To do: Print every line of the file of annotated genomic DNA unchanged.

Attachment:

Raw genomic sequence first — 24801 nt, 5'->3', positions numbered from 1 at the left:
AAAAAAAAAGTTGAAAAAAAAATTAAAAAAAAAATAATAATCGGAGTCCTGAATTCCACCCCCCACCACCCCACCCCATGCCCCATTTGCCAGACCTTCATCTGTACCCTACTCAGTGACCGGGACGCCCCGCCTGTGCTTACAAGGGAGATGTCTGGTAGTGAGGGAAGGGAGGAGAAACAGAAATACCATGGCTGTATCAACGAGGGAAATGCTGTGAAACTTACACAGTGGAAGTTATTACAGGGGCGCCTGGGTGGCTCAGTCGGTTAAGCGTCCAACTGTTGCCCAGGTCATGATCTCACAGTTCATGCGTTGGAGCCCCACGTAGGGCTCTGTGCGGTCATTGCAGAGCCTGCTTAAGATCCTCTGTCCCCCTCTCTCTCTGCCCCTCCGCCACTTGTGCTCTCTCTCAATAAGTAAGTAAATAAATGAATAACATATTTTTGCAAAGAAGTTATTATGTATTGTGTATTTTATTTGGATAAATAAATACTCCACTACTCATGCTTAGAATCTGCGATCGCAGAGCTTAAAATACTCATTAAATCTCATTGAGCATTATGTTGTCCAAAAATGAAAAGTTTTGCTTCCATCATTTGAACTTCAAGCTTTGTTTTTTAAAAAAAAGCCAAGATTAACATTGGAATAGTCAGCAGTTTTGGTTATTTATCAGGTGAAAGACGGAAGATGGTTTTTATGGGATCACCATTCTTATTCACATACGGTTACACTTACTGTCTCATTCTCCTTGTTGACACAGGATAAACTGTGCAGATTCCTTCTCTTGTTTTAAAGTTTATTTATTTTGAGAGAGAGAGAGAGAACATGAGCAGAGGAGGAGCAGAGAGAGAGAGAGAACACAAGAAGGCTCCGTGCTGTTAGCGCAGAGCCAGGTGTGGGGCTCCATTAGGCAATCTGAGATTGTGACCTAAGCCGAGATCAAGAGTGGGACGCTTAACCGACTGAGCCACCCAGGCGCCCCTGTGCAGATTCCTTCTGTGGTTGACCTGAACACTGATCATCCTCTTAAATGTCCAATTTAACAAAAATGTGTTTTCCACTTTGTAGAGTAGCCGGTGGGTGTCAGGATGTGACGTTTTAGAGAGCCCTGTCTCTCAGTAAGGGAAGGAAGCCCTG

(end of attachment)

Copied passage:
Raw genomic sequence first — 24801 nt, 5'->3', positions numbered from 1 at the left:
AAAAAAAAAGTTGAAAAAAAAATTAAAAAAAAAATAATAATCGGAGTCCTGAATTCCACCCCCCACCACCCCACCCCATGCCCCATTTGCCAGACCTTCATCTGTACCCTACTCAGTGACCGGGACGCCCCGCCTGTGCTTACAAGGGAGATGTCTGGTAGTGAGGGAAGGGAGGAGAAACAGAAATACCATGGCTGTATCAACGAGGGAAATGCTGTGAAACTTACACAGTGGAAGTTATTACAGGGGCGCCTGGGTGGCTCAGTCGGTTAAGCGTCCAACTGTTGCCCAGGTCATGATCTCACAGTTCATGCGTTGGAGCCCCACGTAGGGCTCTGTGCGGTCATTGCAGAGCCTGCTTAAGATCCTCTGTCCCCCTCTCTCTCTGCCCCTCCGCCACTTGTGCTCTCTCTCAATAAGTAAGTAAATAAATGAATAACATATTTTTGCAAAGAAGTTATTATGTATTGTGTATTTTATTTGGATAAATAAATACTCCACTACTCATGCTTAGAATCTGCGATCGCAGAGCTTAAAATACTCATTAAATCTCATTGAGCATTATGTTGTCCAAAAATGAAAAGTTTTGCTTCCATCATTTGAACTTCAAGCTTTGTTTTTTAAAAAAAAGCCAAGATTAACATTGGAATAGTCAGCAGTTTTGGTTATTTATCAGGTGAAAGACGGAAGATGGTTTTTATGGGATCACCATTCTTATTCACATACGGTTACACTTACTGTCTCATTCTCCTTGTTGACACAGGATAAACTGTGCAGATTCCTTCTCTTGTTTTAAAGTTTATTTATTTTGAGAGAGAGAGAGAGAACATGAGCAGAGGAGGAGCAGAGAGAGAGAGAGAACACAAGAAGGCTCCGTGCTGTTAGCGCAGAGCCAGGTGTGGGGCTCCATTAGGCAATCTGAGATTGTGACCTAAGCCGAGATCAAGAGTGGGACGCTTAACCGACTGAGCCACCCAGGCGCCCCTGTGCAGATTCCTTCTGTGGTTGACCTGAACACTGATCATCCTCTTAAATGTCCAATTTAACAAAAATGTGTTTTCCACTTTGTAGAGTAGCCGGTGGGTGTCAGGATGTGACGTTTTAGAGAGCCCTGTCTCTCAGTAAGGGAAGGAAGCCCTG